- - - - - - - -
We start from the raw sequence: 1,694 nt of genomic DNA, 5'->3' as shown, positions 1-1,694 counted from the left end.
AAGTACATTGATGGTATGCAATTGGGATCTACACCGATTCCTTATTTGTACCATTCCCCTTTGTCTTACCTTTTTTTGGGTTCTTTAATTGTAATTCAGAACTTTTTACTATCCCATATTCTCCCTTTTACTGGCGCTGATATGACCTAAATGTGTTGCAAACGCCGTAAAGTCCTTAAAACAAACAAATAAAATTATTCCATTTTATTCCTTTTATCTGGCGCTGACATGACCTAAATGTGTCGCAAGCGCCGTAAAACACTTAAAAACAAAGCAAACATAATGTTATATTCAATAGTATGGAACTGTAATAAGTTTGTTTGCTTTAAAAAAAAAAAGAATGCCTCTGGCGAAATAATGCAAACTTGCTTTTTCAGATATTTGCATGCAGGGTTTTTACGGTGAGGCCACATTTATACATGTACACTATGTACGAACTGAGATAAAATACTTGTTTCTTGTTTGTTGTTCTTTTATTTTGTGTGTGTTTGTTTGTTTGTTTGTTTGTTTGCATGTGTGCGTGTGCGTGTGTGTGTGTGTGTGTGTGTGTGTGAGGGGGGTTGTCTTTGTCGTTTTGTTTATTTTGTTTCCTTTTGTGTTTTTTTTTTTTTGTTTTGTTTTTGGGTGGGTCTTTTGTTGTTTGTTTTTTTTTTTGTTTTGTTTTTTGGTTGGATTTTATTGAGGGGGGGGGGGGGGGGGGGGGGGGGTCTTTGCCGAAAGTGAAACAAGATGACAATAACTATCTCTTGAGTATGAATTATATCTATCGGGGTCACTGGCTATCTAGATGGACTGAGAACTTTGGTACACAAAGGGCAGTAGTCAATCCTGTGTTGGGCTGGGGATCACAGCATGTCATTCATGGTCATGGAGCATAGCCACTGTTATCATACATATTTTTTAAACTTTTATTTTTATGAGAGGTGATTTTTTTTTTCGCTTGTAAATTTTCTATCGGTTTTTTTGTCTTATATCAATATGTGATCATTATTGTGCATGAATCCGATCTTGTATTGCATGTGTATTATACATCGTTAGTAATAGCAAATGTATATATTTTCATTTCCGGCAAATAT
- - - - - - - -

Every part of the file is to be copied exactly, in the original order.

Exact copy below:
We start from the raw sequence: 1,694 nt of genomic DNA, 5'->3' as shown, positions 1-1,694 counted from the left end.
AAGTACATTGATGGTATGCAATTGGGATCTACACCGATTCCTTATTTGTACCATTCCCCTTTGTCTTACCTTTTTTTGGGTTCTTTAATTGTAATTCAGAACTTTTTACTATCCCATATTCTCCCTTTTACTGGCGCTGATATGACCTAAATGTGTTGCAAACGCCGTAAAGTCCTTAAAACAAACAAATAAAATTATTCCATTTTATTCCTTTTATCTGGCGCTGACATGACCTAAATGTGTCGCAAGCGCCGTAAAACACTTAAAAACAAAGCAAACATAATGTTATATTCAATAGTATGGAACTGTAATAAGTTTGTTTGCTTTAAAAAAAAAAAGAATGCCTCTGGCGAAATAATGCAAACTTGCTTTTTCAGATATTTGCATGCAGGGTTTTTACGGTGAGGCCACATTTATACATGTACACTATGTACGAACTGAGATAAAATACTTGTTTCTTGTTTGTTGTTCTTTTATTTTGTGTGTGTTTGTTTGTTTGTTTGTTTGTTTGCATGTGTGCGTGTGCGTGTGTGTGTGTGTGTGTGTGTGTGTGAGGGGGGTTGTCTTTGTCGTTTTGTTTATTTTGTTTCCTTTTGTGTTTTTTTTTTTTTGTTTTGTTTTTGGGTGGGTCTTTTGTTGTTTGTTTTTTTTTTTGTTTTGTTTTTTGGTTGGATTTTATTGAGGGGGGGGGGGGGGGGGGGGGGGGGTCTTTGCCGAAAGTGAAACAAGATGACAATAACTATCTCTTGAGTATGAATTATATCTATCGGGGTCACTGGCTATCTAGATGGACTGAGAACTTTGGTACACAAAGGGCAGTAGTCAATCCTGTGTTGGGCTGGGGATCACAGCATGTCATTCATGGTCATGGAGCATAGCCACTGTTATCATACATATTTTTTAAACTTTTATTTTTATGAGAGGTGATTTTTTTTTTCGCTTGTAAATTTTCTATCGGTTTTTTTGTCTTATATCAATATGTGATCATTATTGTGCATGAATCCGATCTTGTATTGCATGTGTATTATACATCGTTAGTAATAGCAAATGTATATATTTTCATTTCCGGCAAATAT